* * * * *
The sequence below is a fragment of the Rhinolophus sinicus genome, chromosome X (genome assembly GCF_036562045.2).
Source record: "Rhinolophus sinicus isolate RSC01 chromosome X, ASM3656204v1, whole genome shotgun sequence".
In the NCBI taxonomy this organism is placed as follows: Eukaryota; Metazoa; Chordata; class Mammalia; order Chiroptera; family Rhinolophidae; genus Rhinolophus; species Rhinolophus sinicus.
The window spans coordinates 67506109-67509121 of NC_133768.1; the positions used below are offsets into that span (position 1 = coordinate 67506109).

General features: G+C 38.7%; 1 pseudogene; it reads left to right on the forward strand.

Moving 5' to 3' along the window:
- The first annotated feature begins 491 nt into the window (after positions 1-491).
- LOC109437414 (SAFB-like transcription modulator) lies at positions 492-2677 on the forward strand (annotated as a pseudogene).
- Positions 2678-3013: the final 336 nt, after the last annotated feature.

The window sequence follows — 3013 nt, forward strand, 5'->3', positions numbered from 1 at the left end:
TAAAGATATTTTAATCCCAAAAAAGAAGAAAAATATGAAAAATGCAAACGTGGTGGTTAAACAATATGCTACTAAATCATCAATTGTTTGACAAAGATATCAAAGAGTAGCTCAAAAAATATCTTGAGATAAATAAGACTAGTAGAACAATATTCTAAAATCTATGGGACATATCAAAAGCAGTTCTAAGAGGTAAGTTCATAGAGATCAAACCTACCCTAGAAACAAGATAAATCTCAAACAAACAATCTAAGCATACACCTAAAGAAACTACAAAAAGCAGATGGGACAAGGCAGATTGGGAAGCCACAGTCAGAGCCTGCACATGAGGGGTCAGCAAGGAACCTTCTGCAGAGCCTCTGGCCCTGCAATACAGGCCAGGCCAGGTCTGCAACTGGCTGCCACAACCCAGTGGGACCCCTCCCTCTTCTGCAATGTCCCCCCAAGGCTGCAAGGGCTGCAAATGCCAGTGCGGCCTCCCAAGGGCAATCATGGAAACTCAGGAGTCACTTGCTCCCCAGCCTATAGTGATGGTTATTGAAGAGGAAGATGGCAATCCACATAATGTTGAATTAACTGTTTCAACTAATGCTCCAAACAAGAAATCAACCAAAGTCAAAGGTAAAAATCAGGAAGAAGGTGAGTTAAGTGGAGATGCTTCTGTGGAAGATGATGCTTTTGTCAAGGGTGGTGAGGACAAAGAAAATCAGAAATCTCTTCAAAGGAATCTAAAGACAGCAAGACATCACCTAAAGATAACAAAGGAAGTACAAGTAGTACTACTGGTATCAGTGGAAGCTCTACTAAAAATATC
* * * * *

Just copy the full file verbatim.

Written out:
The sequence below is a fragment of the Rhinolophus sinicus genome, chromosome X (genome assembly GCF_036562045.2).
Source record: "Rhinolophus sinicus isolate RSC01 chromosome X, ASM3656204v1, whole genome shotgun sequence".
In the NCBI taxonomy this organism is placed as follows: Eukaryota; Metazoa; Chordata; class Mammalia; order Chiroptera; family Rhinolophidae; genus Rhinolophus; species Rhinolophus sinicus.
The window spans coordinates 67506109-67509121 of NC_133768.1; the positions used below are offsets into that span (position 1 = coordinate 67506109).

General features: G+C 38.7%; 1 pseudogene; it reads left to right on the forward strand.

Moving 5' to 3' along the window:
- The first annotated feature begins 491 nt into the window (after positions 1-491).
- LOC109437414 (SAFB-like transcription modulator) lies at positions 492-2677 on the forward strand (annotated as a pseudogene).
- Positions 2678-3013: the final 336 nt, after the last annotated feature.

The window sequence follows — 3013 nt, forward strand, 5'->3', positions numbered from 1 at the left end:
TAAAGATATTTTAATCCCAAAAAAGAAGAAAAATATGAAAAATGCAAACGTGGTGGTTAAACAATATGCTACTAAATCATCAATTGTTTGACAAAGATATCAAAGAGTAGCTCAAAAAATATCTTGAGATAAATAAGACTAGTAGAACAATATTCTAAAATCTATGGGACATATCAAAAGCAGTTCTAAGAGGTAAGTTCATAGAGATCAAACCTACCCTAGAAACAAGATAAATCTCAAACAAACAATCTAAGCATACACCTAAAGAAACTACAAAAAGCAGATGGGACAAGGCAGATTGGGAAGCCACAGTCAGAGCCTGCACATGAGGGGTCAGCAAGGAACCTTCTGCAGAGCCTCTGGCCCTGCAATACAGGCCAGGCCAGGTCTGCAACTGGCTGCCACAACCCAGTGGGACCCCTCCCTCTTCTGCAATGTCCCCCCAAGGCTGCAAGGGCTGCAAATGCCAGTGCGGCCTCCCAAGGGCAATCATGGAAACTCAGGAGTCACTTGCTCCCCAGCCTATAGTGATGGTTATTGAAGAGGAAGATGGCAATCCACATAATGTTGAATTAACTGTTTCAACTAATGCTCCAAACAAGAAATCAACCAAAGTCAAAGGTAAAAATCAGGAAGAAGGTGAGTTAAGTGGAGATGCTTCTGTGGAAGATGATGCTTTTGTCAAGGGTGGTGAGGACAAAGAAAATCAGAAATCTCTTCAAAGGAATCTAAAGACAGCAAGACATCACCTAAAGATAACAAAGGAAGTACAAGTAGTACTACTGGTATCAGTGGAAGCTCTACTAAAAATATC